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Scars of War, Wounds of Peace: The Israeli-Arab Tragedy Hardcover – February 1, 2006


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Product Details

  • Hardcover: 368 pages
  • Publisher: Oxford University Press; 1ST edition (February 1, 2006)
  • Language: English
  • ISBN-10: 0195181581
  • ISBN-13: 978-0195181586
  • Product Dimensions: 9.6 x 6.5 x 1.2 inches
  • Shipping Weight: 1.5 pounds
  • Average Customer Review: 3.8 out of 5 stars  See all reviews (16 customer reviews)
  • Amazon Best Sellers Rank: #1,198,859 in Books (See Top 100 in Books)

Editorial Reviews

From Publishers Weekly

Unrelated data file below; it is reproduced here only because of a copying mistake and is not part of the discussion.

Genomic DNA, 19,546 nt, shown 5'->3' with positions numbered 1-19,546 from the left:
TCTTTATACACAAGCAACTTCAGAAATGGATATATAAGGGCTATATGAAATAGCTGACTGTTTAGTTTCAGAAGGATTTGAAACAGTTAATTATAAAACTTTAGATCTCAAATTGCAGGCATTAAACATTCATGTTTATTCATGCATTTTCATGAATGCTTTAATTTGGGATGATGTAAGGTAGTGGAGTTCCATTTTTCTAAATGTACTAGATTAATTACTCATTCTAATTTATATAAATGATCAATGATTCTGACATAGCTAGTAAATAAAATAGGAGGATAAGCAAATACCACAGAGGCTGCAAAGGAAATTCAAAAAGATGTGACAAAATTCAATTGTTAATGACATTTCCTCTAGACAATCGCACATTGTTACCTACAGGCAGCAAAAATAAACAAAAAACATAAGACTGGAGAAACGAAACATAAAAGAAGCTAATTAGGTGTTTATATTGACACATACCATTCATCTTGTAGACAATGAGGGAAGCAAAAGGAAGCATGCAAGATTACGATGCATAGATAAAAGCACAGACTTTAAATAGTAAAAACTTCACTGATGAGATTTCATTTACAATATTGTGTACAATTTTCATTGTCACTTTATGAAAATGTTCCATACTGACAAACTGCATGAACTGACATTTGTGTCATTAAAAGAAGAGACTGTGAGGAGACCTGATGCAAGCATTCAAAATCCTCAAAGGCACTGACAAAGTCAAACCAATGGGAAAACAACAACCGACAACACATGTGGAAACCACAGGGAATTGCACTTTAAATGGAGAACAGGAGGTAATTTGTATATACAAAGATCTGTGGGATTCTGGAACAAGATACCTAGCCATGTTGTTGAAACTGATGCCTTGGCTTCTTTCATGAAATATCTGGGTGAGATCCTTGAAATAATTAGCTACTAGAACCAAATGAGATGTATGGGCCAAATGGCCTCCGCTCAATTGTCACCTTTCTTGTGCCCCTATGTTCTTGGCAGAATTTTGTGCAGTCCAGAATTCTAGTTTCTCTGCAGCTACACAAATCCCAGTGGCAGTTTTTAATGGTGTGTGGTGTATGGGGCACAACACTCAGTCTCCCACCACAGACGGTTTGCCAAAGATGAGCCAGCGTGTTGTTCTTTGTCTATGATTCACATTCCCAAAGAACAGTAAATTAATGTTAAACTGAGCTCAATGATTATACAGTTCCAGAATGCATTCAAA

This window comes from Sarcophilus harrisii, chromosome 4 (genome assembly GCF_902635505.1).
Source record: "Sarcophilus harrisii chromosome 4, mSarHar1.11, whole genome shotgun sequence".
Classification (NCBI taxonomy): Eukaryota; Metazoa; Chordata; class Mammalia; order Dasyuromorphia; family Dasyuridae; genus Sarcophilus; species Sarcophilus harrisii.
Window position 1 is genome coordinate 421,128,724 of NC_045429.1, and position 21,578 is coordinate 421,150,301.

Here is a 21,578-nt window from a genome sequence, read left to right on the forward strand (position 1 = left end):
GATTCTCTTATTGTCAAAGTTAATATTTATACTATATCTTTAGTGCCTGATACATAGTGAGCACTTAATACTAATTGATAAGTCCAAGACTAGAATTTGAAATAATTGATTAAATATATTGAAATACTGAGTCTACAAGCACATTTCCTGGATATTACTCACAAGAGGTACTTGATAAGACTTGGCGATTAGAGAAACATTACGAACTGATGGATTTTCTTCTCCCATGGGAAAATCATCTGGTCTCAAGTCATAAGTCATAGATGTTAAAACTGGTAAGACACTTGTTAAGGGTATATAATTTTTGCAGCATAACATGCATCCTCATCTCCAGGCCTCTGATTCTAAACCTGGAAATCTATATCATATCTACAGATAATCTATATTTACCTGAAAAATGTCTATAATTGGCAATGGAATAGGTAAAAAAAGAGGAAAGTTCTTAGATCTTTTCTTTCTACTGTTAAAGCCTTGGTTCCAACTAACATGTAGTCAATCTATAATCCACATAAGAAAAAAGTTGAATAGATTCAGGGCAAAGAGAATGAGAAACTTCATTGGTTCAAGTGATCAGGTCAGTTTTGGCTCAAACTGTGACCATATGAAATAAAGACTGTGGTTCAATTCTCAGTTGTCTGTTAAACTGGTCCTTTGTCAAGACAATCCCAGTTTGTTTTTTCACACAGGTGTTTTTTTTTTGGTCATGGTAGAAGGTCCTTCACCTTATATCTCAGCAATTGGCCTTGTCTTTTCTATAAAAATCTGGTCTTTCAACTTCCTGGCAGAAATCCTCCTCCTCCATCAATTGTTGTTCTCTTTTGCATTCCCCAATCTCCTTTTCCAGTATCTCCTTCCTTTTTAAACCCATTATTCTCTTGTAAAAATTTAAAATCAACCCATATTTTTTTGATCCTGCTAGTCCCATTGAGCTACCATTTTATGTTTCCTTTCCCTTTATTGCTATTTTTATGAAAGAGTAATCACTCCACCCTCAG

Equal representation of all sides should be a goal for anyone who seriously wants to reconstruct the history of the Arab-Israeli conflict, which has proved itself to be one of the most persistent in modern history. In that respect, this book, which begins with the birth of Zionism in the late 19th century, comes as close as one could possibly hope for. Ben-Ami, who has served as both Israel's minister of foreign affairs and minister of public security and who is also an Oxford-trained historian, quotes sources from both sides of the conflict and takes great pains to represent all the major points of view. Equally notable is the evenhandedness of his criticisms. Ben-Ami proves perfectly willing to take to task near-mythic heroes from both sides—he's as critical of David Ben-Gurion (for his paranoid and messianic vision of territorial conquest) as he is of Yassir Arafat (for his self-serving political maneuvers and tactical blunders). One senses that comprehensive understanding and mutual respect are crucial motives for the author, who bore personal witness to the collapse of the Camp David summit led by Bill Clinton in 2000. With its insider perspective to this and other seminal events in the troubled peace process, this book is an important and outstanding contribution to the field. (Feb.)